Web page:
Harley Davidson is betting on electric motorcycles to attract the next generation of younger and more environmentally conscious riders to reverse declining US sales.
However, as Harley ships its first ‘LiveWire’ bikes priced at $29,799 (€27,129) to dealers, there is little evidence that the 116-year-old brand is catching on with new young customers. The problem lies mostly with this ‘super-premium’ product’s price.
The bike costs nearly as much as a Tesla Model 3, and aims for a market that does not really exist: young, green and affluent first-time motorcyclists. The sleek sportbike has been available for order in the US since January.
However, the bulk of the orders are coming in from existing and old riders, according to interviews with 40 of the 150 dealerships carrying the bike this year.
The dealers account for little over a quarter of LiveWire dealerships and are spread across Wisconsin, Illinois, Indiana, Ohio, Michigan, California, Nevada, New Jersey, and New York.
Harley has for years failed to increase sales in the US, its top market accounting for more than half of its motorcycles sold. As its tattooed, baby-boomer base ages, the Milwaukee-based company is finding it challenging to woo new customers.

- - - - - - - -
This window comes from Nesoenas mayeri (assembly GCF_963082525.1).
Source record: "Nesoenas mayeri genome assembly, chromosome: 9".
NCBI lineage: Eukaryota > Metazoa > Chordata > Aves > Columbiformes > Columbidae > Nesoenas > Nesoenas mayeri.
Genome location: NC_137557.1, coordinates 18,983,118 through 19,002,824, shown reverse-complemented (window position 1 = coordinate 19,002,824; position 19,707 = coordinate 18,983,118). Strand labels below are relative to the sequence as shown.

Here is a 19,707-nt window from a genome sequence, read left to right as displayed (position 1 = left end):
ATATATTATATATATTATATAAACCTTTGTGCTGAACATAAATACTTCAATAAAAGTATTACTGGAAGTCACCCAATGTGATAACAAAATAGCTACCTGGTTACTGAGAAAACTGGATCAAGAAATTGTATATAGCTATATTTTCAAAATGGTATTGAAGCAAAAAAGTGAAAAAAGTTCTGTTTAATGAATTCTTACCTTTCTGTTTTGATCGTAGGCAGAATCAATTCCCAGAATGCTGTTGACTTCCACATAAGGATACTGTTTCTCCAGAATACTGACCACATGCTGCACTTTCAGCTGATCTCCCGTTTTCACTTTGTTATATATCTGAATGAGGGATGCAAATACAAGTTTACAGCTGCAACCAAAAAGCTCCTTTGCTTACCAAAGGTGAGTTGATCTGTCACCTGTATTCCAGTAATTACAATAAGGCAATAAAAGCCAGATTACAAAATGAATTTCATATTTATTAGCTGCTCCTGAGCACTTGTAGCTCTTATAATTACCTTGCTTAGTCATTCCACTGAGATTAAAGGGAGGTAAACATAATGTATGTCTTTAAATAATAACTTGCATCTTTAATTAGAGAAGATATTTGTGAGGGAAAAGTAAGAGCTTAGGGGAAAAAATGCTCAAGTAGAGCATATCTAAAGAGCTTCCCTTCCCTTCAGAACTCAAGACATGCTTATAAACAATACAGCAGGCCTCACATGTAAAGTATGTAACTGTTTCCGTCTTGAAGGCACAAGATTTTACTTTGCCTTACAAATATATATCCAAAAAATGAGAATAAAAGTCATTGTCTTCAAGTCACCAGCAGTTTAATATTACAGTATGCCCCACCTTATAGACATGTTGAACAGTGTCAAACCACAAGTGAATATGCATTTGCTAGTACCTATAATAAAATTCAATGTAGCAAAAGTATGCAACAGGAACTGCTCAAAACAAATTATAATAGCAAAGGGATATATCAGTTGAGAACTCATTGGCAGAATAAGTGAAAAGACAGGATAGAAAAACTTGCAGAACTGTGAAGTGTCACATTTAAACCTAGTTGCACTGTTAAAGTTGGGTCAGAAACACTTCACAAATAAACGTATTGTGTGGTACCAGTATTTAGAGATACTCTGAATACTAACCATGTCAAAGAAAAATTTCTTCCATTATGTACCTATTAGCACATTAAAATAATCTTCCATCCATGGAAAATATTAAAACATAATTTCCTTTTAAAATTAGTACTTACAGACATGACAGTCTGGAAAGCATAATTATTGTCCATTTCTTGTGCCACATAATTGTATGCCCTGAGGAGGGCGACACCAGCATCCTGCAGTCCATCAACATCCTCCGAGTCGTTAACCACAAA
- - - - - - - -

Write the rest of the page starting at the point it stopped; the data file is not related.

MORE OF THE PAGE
In 2018, Harley posted the steepest sales decline in four years in the US. US sales are tipped to fall again this year. The heavyweight motorcycle maker’s stock price has declined by 42% in the past five years. By comparison, the S&P 500 Index has gained 47%.
When chief executive Matt Levatich announced LiveWire’s launch last year, his hope was the ease of riding motorcycles with no gears or clutch would help attract young and environmentally conscious urban riders. The orders thus far have belied those hopes say the dealers.
“It is appealing to a demographic that is already riding,” said Gennaro Sepe, a sales manager at a Harley dealership in Chicago.
His store has received four orders for the bike. All of them are from existing riders. Harley declined to comment on LiveWire preorders. The motorcycle maker is not the only company investing in battery-powered transportation.
Tougher emissions rules in Europe, China, and the US are forcing car companies to switch to electrified models. A survey of US millennial motorcyclists by the Motorcycle Industry Council, found 69% of the riders interested in electric motorcycles.